Worth 1,000 words: PR battle subject of new book

June 28, 2017
Geo Takach

Call them tar sands, call them oil sands. Images of Canada’s famous bituminous sands are at the centre of a public relations clash and the subject of a new book by Dr. Geo Takach.

 An associate professor in the School of Communication and Culture, Takach says the tension between the environment and the economy in Alberta is a canary in a coal mine. “It provides a fabulous case study of how Canada is handling a completely polarized debate,” he says.

In his latest book, Tar Wars (University of Alberta Press), Takach focuses on the public relations battle between independent documentary filmmakers producing work critical of Canada’s environmental stewardship and the communicators employed by the oil industry to defend it. Like his book, Scripting the Environment, published last year, the research in Tar Sands builds on his PhD thesis.

For the author, Tar Wars was an opportunity to understand how communicators and image-makers frame the way we see and talk about the tar sands. And more broadly, how conversations and visuals shape the way we perceive and treat the environment. 

”It’s a politically loaded discourse that’s tightly controlled,” says Takach. “Looking at the communications reveals a lot about how our society is run, who runs it and where our priorities lie.”

As an example, he points out that oil-industry supporters (and the popular-media publications they sponsor) want to call the resource oil sands—not the more longstanding term tar sands—because it sounds cleaner. In his book, he coins a neutral term, “bit-sands.”

As a filmmaker, Takach is drawn to the way in which visuals frame each side of the tar sands battle and was motivated to study how it reflects flows of power that we don’t see. In Tar Wars, heshows how environmentalists have used film to focus on destruction and disease, and how communicators hired by the oil industry have used public relations video campaigns to hype the benefits of an oil-rich economy and the professionals whose work supports oil extraction.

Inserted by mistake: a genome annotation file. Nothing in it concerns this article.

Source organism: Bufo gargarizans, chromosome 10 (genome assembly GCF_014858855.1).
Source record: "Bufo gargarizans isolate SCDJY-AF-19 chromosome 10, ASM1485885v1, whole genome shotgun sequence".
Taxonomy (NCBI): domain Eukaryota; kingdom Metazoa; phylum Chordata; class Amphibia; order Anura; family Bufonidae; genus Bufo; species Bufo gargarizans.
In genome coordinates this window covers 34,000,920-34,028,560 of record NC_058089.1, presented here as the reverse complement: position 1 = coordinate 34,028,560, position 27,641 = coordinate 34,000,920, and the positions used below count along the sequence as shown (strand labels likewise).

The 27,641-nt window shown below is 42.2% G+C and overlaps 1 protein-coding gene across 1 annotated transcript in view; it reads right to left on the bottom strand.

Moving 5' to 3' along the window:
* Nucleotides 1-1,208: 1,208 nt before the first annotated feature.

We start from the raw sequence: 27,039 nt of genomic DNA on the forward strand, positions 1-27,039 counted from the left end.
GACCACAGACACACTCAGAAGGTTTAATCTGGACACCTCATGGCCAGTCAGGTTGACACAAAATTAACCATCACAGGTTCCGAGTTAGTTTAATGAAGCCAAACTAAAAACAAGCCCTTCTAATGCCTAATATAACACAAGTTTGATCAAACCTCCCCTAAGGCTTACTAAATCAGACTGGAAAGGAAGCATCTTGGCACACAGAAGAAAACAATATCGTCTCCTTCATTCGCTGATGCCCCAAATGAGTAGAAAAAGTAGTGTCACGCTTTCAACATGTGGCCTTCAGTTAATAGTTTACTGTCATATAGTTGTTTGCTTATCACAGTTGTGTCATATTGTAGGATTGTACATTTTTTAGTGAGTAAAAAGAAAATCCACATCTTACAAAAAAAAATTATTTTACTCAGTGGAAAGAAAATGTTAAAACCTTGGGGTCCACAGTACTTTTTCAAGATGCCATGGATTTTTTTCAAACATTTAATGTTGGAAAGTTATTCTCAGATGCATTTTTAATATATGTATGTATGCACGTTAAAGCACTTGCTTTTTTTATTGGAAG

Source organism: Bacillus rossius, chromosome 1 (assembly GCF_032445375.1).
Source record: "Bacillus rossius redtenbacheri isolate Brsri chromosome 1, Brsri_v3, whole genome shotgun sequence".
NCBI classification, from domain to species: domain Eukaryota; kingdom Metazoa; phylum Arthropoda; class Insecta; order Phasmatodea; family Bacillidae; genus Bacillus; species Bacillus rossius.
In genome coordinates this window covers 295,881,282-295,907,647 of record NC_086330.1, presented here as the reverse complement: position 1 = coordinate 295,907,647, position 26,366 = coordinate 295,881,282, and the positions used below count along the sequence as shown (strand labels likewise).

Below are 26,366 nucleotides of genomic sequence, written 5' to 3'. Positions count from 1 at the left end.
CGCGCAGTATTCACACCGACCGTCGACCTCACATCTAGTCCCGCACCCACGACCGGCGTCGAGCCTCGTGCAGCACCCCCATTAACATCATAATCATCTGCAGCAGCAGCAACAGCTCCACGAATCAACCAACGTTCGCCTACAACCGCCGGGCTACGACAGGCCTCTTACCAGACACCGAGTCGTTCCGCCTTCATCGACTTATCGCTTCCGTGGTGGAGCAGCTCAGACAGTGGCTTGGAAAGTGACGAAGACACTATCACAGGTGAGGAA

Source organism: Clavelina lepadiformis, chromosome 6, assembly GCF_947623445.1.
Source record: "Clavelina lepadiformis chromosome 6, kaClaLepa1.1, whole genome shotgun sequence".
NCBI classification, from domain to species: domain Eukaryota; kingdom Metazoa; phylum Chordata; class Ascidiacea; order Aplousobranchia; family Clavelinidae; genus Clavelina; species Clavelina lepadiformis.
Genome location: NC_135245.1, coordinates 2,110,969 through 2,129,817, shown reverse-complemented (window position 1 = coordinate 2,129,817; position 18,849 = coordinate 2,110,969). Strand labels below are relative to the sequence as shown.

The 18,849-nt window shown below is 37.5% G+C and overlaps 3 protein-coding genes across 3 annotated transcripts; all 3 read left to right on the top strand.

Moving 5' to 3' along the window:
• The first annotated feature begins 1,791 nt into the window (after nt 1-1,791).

“Oil communicators are focusing on the good, hardworking people in their advocacy campaigns, trying to make it a story about people instead of the environment when it’s both,” says Takach.

In his research for the book, Takach analyzed the video messages and framing produced by both sides and interviewed their actual creators. “I wanted to get into the heads and hearts of the people involved,” he says. “What I gained, and what readers may take away, is a greater appreciation for the forces, flows of power and nuances underlying our struggles around economy and environment.”

Takach compares the two sides to a David-and-Goliath scenario: the independent documentary filmmakers who don’t make a lot of money or have huge audiences, but are trying to show the world what’s going on, versus savvy communication professionals responding with clever advocacy campaigns.

“To look at their discussion shows me a lot about power, their priorities and just how we communicate about the environment and what the consequences of that might be,” he says.

He hopes his book will help people learn more about the conversation going on around images and environment in Canada, and that readers will come away inspired to think, talk and act on the bigger issues of survival on earth.

“The status quo has to give,” he says. “My role is sharing ideas and research. Let’s hear more voices on the issues and make a knowing difference.”